The larger question here has to do with massive street protest as a tactic. Most people loved what they saw in Tahrir Square -- a popular uprising which led to the overthrow of the dictatorial Hosni Mubarak. But Yingluck Shinawatra is not a dictator. Maybe she's guilty of corruption, or maybe (as she claims) the charges against her are a smear. I don't know. But I do know she won a landslide election fair and square.

We were all enthralled by those uprisings which promised to create democracies. But now, similar protests are being used to end democracies. The second Egyptian uprising put the military in charge. A rebellion in Syria threatens to put al Qaeda-linked fanatics in charge. And in Thailand, a grass-roots protest movement hopes to put an unelected council -- a cabal -- in charge.

That's different. And troubling. Could it happen here?
Comments:
Asking if it could happen here presupposes that we've actually got a functioning democracy here, which we don't.

As you've mentioned repeatedly, the assassination of JFK was the beginning of the end of democracy in this country. Ever since, we've been subject to the same cabal of players. They control the media, they control the military, then control industry, and they most certainly control the government.

That's why Obama seems so milquetoast now that he's had a few years to actually "run" things; the power behind the throne will never allow this country's leadership to be determined by a legitimate election.

They assassinate the character of anyone they feel they couldn't control, and they physically assassinate those they can neither control nor discredit.

In short, we're fucked.
 
I did a work-up on Victoria Nuland a couple of weeks ago:

http://www.dojorat.com/victorias-not-so-secret-meddling-in-ukraine/

Her husband is neo-con Robert Kagan, one of the main founders of "The Project For A New American Century". His Brother is Fred Kagan, who has helped set policy in Iraq and Afghanistan.
Nuland also set the stage for Susan Rice's bad roll-out of Benghazi talking points by pulling language that would have set the record straight.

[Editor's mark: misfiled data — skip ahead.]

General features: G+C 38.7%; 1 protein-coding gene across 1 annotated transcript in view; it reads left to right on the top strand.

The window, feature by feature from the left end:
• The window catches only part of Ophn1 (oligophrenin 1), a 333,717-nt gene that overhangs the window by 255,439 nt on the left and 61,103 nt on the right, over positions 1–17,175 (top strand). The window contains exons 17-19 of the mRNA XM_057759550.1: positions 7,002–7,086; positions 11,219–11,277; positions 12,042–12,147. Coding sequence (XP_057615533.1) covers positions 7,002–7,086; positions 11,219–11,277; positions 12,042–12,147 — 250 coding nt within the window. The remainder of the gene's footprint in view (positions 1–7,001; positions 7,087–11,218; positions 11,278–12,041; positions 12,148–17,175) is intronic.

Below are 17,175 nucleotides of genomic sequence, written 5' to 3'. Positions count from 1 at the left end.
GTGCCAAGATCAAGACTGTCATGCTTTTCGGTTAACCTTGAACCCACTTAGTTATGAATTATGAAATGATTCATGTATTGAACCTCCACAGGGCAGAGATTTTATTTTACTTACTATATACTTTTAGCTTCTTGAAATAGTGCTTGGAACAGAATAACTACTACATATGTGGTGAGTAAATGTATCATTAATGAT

The Nuland/Kagan cabal is the new version of the Dulles brothers and I believe they are working to undermine Obama's foreign policy.
 
Anonymous, you didn't get me. I was making the point that populist insurrection (not assassinations or anything else that was running through your mind) can be a means of subverting democracy. My point was that rebellion -- which so many people mythologize and romanticize -- is not necessarily a good thing.

This is a hard nut to crack. I consider myself at least halfway sympathetic to revolutionary sentiments and to some forms of populism. But if those anti-authoritarian instincts can be subverted to anti-democratic ends, count me out.

And if there IS ever an anti-democratic insurrection in this nation, the rebels will probably be believers in all sorts of conspiracy theories -- some valid, most not.
 
Dojo: Thanks for the link. I encourage everyone to read your piece and to dig into Nuland's past.
 
Good catches, Joseph, and yes, to tactics that include engineered uprisings.

I was reading up on Cecily McMillan who got caught up in an Occupy WS crackdown and was groped by an undercover cop, and now has to stand trial for reflexively elbowing him back.

His grope left finger-bruises on her breast and it turns out that there were multiple reports of women being sexually assaulted by police that day, so this was an outright tactic which has remained unexamined.

The ever-receding low continues to dip...
 
Sometimes democratic instincts demand authoritarian rule, Joe.